On my Linux machine I can run some Windows programs but not all.
Damnation Alley and Jack Deadly would not run. (no surprises there...) Arc of Valtana and Viva Mortis ran without error. The "dropfile" game did not even download. Connection timed out.
Arc (C64), although well made, some of the text was a little hard to read. As I was not a fan of the C64, I cannot make a judgement on how the game compares to a "real" C64 game. Viva (Spectrum) "felt" like a typical 8 bit game. The overall "look" reminded me of the Speccy. The diagonal movements, although taking a while to get used to, is typical of a Speccy game of this type.
It would have been easier to pick a "best" if both programs were of the same type. But, based purely on authenticity, I would be leaning towards "Viva".
You are absolutely correct. The two systems are completely different. But, a program called Wine, enables some - not all - Windows programs to run on Linux. By running, I mean, not always 100% accurate.
This is how the WineHQ website describes Wine.
"Wine (originally an acronym for "Wine Is Not an Emulator") is a compatibility layer capable of running Windows applications on several POSIX-compliant operating systems, such as Linux, macOS, & BSD. Instead of simulating internal Windows logic like a virtual machine or emulator, Wine translates Windows API calls into POSIX calls on-the-fly, eliminating the performance and memory penalties of other methods and allowing you to cleanly integrate Windows applications into your desktop."
When I first read that, I was even more confused... But it works... I'm still not sure how, but it works.
Downloaded and ran "Simple" without error. The 'only' real instructions was during the 'introduction' when a combination of cursor key and spacebar enables the player to "pull" an object. Once 'that' hurdle was jumped, the rest of the game, was a big lesson in logic... Cool game. Tricky as. But cool. Reminded me a little of Sokoban in movement... Nice brain game.
Hi, I am playing Arc of Valtana. I will test another game after playing Arc of Valtana for a longer period of time. In fact, I want to test each game for a longer period of time. I don't want to play each game for a few minutes only.
About this Arc of Valtana, the graphics are too dark. Is it correct? Most C64 games of 80's are quite dark?
I will write down other comments on this game later!
I want to write down some other comments on Arc of Valtana. Your comments:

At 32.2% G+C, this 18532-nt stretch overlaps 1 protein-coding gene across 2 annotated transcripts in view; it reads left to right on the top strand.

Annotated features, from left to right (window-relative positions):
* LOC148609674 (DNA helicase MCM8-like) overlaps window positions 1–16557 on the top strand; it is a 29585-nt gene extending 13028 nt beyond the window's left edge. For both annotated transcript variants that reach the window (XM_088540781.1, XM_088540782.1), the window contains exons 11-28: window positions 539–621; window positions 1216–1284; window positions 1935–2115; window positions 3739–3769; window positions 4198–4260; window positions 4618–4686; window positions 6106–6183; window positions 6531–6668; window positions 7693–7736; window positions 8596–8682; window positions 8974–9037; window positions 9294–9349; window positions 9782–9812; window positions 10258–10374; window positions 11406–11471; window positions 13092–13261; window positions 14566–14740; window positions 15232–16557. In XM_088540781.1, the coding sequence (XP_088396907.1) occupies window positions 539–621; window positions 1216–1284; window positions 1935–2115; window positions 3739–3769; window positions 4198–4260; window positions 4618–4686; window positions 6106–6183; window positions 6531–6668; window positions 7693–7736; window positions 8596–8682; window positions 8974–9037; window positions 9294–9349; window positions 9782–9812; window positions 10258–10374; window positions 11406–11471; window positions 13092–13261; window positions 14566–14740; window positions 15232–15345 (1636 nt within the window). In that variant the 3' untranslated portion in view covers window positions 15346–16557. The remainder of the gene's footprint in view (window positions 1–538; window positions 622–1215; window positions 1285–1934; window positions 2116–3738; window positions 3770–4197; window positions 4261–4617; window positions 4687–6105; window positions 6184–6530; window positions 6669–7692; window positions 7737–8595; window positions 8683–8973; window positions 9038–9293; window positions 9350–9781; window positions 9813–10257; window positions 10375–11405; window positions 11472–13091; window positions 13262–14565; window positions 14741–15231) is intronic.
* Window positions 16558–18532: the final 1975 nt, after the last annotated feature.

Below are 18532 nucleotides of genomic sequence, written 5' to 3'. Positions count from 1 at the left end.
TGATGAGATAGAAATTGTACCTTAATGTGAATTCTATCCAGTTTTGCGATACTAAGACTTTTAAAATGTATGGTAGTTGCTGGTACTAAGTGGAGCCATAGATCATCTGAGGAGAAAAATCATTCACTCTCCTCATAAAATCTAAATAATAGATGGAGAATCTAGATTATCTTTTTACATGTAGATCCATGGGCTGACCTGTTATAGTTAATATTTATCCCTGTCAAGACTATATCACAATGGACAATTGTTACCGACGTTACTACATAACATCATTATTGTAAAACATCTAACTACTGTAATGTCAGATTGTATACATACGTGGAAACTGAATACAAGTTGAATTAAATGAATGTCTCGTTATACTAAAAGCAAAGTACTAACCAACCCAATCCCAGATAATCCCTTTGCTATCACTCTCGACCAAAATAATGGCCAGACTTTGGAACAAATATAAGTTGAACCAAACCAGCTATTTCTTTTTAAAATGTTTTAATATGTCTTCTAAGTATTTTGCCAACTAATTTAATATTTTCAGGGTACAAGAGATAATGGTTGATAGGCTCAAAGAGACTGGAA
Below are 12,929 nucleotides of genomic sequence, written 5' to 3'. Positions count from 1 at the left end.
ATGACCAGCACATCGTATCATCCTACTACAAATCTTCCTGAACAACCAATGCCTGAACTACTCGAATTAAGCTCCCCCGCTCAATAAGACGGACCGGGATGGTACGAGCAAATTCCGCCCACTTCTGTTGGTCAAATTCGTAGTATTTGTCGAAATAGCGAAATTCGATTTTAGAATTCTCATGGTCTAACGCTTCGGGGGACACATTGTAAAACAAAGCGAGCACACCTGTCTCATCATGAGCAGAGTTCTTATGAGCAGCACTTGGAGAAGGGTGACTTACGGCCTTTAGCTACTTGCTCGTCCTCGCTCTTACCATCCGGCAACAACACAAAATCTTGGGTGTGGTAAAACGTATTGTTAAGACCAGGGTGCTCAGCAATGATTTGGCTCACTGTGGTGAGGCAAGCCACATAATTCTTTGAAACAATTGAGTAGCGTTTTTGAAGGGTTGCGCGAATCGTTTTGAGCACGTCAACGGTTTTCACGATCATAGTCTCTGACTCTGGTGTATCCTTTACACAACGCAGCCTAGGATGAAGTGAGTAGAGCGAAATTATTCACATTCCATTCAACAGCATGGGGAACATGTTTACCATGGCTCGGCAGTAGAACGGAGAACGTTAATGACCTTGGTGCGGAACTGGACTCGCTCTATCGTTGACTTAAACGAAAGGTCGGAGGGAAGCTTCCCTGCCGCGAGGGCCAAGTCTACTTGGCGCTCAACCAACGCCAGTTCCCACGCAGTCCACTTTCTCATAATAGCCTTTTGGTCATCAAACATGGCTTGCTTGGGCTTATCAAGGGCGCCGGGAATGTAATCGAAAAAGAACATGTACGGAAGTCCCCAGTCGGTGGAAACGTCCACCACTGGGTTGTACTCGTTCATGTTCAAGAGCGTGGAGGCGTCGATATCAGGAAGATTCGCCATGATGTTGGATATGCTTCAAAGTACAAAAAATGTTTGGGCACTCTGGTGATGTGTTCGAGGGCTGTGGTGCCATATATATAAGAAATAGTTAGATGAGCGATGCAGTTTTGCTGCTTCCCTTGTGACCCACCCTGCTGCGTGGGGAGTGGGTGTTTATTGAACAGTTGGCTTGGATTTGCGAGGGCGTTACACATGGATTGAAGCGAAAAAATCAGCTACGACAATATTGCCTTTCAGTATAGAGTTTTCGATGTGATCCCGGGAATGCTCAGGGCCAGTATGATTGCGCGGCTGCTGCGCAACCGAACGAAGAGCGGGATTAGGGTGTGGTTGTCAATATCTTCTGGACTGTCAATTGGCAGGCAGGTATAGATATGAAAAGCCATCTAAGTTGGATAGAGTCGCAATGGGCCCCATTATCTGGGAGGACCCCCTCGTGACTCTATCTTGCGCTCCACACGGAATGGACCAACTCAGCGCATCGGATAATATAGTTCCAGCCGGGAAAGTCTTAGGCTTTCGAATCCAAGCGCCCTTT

"Arc (C64), although well made, some of the text was a little hard to read. As I was not a fan of the C64, I cannot make a judgement on how the game compares to a "real" C64 game."
some of the text was a little hard to read. <==== I really agree with you.
although well made <==== I am not sure. There is too much black space(left, right, bottom). The playing area becomes too small(I play in a maximum window). Player's experience may not be too nice. It may be a fatal flaw. I also think that the clouds should move slowly. Jumping response of the character is not fast enough after I press the spacebar.
I may be wrong, but I think the creator, may be taking the size of the C64 screen literally. Screen sizes like that I normally maximise the display so I can see it better. Sometimes when doing that the display is stretched and looks a bit odd. My eyesight is not as it once was which is basically why I maximise. But, for this game I would have to agree, it's a bit dark. As for the remainder of the C64 games, on the whole, a pretty much normal. Back then, especially with speed and memory and colour restrictions, most games had to be fairly "simple" in its appearance. Four megahertz CPU's could only do so much. One of the reasons that the colour palette was limited. Black, like modern TV displays today, is used to make the other colours "stand out" - contrast. Compare the colour palettes of the Amstrad and the C64. If Arc was made using an Amstrad, you would definitely notice the difference in the display... But, games like Arc, would lean towards a darker medieval colour scheme whereas a platformer would be much brighter. Again, the speed of the character can be effected by how "busy" the screen is. A parallax display, on old 8 bit, may require a chunk of RAM to "move" the layer. If the character has say, 8 or more "frames", it can easily be slowed...
The effects of my last coffee is wearing off. I had better take care of that... lol
I have always enjoyed the old games... I no longer have my Amstrad but I still play using an emulator... Ah, the chunky graphics and the cheesy sounds, and the memories...